3.2.1. DGE profiling (Differential Gene Expression)

DGE is a technique which is used to measure the difference of the mRNA that is the product of a specific gene or a number of gene between two tissues. Therefore, we can find the specific genes expressed in a pathologic tissue, for example an ischemic tissue, and connect the gene to the phenotype. Thus, we can define genes responsible for the pathogenesis of a certain condition. The most important types of DGE is GeneCalling (Shimkets RA, 1999) and SAGE (de Waard V, 1999). GeneCalling has been used in a number of studies in murine models involving the Atrial Natriuretic Peptide and the TGF-β (Shimkets RA, 1999) (Geng YJ, 1999). The SAGE method has been used in the identification of genes participating in atherogenesis in the myocardial tissue (de Waard V, 1999).

3.2.2. Database of expressed genes

The database of expressed genes contains information from cDNA sequences that derive from total mRNA of the studied tissue. Therefore, if we know a specific gene that is expressed, then we are aware of the proteins that are produced. Special softwares are used in the analyses such as PHRED and PHRAP (Ewing B, 1998). In the case of heart failure genes that are involved in the coagulation and the formation of the vasculature in the endothelium have already been scanned.

3.2.3. ExPg (Expression Pharmacogenomics)

The ExPg is a tool that can be used to improve the safety and efficacy of the drugs. The most time consuming part of a drug development is the toxicity and efficacy tests. The ExPg could reduce time in the pharmaceutic development and also predict the possible adverse reaction of a novel drug (Gould Rothberg BE, 2001). Moreover, the ExPg could be used for the evaluation of known metabolic and signaling pathways of the cell.

3.2.4. SNPs (Single Nucleotide Polymorphisms)

The SNPs are changes of a single base that may cause alterations in the protein product and having an impact on the functionality of the protein. Genetic polymorphisms may be the reason why patients may have a different response to a certain drug therapy, because a polymorphism may affect the metabolism of the drug or its receptors. Therefore, a better knowledge of possible polymorphisms may give a better prediction of the efficacy of a therapy. A map including the main polymorphisms involved in heart failure, atheromatosis, thrombosis and dyslipidemia could be produced.

4. Gene therapy in heart failure

The biologic progress has provided us with new knowledge regarding the mechanisms involved in the restoration of the heart after an ischemic episode. The novel view of the disease allows the use of gene therapy in order to a) facilitate revascularization in the ischemic myocardium, b) protect from free radicals and oxidative stress and c) improve myocardial contraction.

4.1. Introduction to gene therapy

The techniques used in gene therapy involve the introduction of a normal allele of a gene either because the cell does not express the gene or because the gene is under-expressed in that kind of cell. Before performing gene therapy a lot of work is needed to prepare the induction of the new gene. More specifically the following steps are followed:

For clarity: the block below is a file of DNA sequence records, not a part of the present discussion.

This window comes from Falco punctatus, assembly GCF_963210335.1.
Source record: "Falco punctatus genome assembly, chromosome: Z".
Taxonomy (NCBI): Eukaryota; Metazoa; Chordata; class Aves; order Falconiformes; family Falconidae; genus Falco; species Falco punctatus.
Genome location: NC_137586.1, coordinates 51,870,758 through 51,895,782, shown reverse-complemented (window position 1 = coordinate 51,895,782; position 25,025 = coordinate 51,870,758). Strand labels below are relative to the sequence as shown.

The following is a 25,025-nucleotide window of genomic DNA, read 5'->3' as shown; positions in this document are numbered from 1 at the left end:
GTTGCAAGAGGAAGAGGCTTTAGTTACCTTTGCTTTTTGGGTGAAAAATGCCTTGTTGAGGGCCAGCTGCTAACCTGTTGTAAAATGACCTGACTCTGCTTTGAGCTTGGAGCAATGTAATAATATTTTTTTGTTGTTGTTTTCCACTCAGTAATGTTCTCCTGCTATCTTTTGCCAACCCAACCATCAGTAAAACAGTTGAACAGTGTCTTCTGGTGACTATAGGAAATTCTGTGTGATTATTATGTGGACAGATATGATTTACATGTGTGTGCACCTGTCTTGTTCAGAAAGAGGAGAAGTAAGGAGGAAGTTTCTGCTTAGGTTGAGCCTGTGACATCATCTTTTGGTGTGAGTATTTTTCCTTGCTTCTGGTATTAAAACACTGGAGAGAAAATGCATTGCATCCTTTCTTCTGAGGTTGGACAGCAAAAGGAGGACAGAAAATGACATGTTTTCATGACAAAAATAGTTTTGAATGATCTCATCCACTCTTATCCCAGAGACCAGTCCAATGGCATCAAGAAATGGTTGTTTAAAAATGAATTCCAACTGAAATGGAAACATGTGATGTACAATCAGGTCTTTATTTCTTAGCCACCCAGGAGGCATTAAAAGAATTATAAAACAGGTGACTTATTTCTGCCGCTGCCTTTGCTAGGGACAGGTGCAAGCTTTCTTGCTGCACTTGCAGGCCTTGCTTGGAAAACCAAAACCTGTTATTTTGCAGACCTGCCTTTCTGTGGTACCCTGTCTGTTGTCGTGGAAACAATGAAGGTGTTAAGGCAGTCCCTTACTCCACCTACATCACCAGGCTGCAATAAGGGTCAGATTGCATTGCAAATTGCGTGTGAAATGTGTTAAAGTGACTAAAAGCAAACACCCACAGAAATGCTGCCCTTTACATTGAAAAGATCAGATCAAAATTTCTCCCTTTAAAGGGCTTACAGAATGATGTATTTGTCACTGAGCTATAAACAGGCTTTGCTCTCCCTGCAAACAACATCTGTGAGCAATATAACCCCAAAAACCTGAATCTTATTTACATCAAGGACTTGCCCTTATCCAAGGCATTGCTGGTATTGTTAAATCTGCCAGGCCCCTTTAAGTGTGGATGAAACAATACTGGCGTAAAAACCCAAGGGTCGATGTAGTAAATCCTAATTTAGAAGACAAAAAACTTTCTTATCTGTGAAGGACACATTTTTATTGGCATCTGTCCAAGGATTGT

1. Isolation of the target gene

  2. Development of a specific gene vector

  3. Specification of the target cells

  4. Definition of route of administration

  5. Identification of other potential uses of the gene

One might wonder what the importance of gene therapy is and why it is not effective to produce the protein that is missing and administer it to the patient afterwards. This would be available in large scale production schemes by the means of genetically altered bacteria. Nevertheless, the infusion of the protein is not curative, because of the half-life of the growth factors and the factors helping in angiogenesis that are used in the case of heart failure.

4.1.1. Isolation of the target gene

The isolation of a gene can be achieved after the production of a cDNA library that contains the total unique genes expressed in a specific tissue. The DNA contained in a cDNA library is not genomic, therefore it contains only the encoding sequences of the DNA.

The procedure of the construction of a cDNA library consists of the following steps:

  1. Isolation of the total amount of mRNA that is produced in the target cells,

  2. Hybridization using a multi-T promoter,

  3. Synthesis of complementary DNA (cDNA) to the mRNA prototype using the enzyme reverse transcriptase,

  4. Degradation of the mRNA by the means of an alkali,

  5. Synthesis of the second DNA strand using nucleotides and the enzyme DNA polymerase.

The cDNA library contains only the exons of the genes that are expressed in the specific tissue; therefore the cDNA can show the activity of the studied tissue.

4.1.2. Development of a specific gene vector

As soon as the isolation of the gene that is to be administered to the patient is achieved, an appropriate vector is needed in order to deliver the gene to the target cells. The methods of genetic engineering are utilized and the gene is induced into a special agent (usually a virus or a chemical substance) that is used to perform transfection of the targeted cellular population. Therefore, the genome of the virus is inserted in the genome of the cell together with the gene that was previously inserted in the viral genome.

A number of chemical agents as well as viruses are used to deliver genes to target cells and these are presented in the following table (Table 2).

Safe (Kastrupa J, 2001)
Transfer towards the nucleus is not so easy (Laham RJ, 2001)
Adeno-virusIt may transfect differentiating as well as stale cells
Very good percentage of transfection
It is not inserted in the nucleus
Possibility of reaction against the adeno-virus (Lehrman S, 1999)
Retro-virusInserted in the genome
Stable during transport
It can only used in transfection of multiplying cells (Flugelman MY, 1992)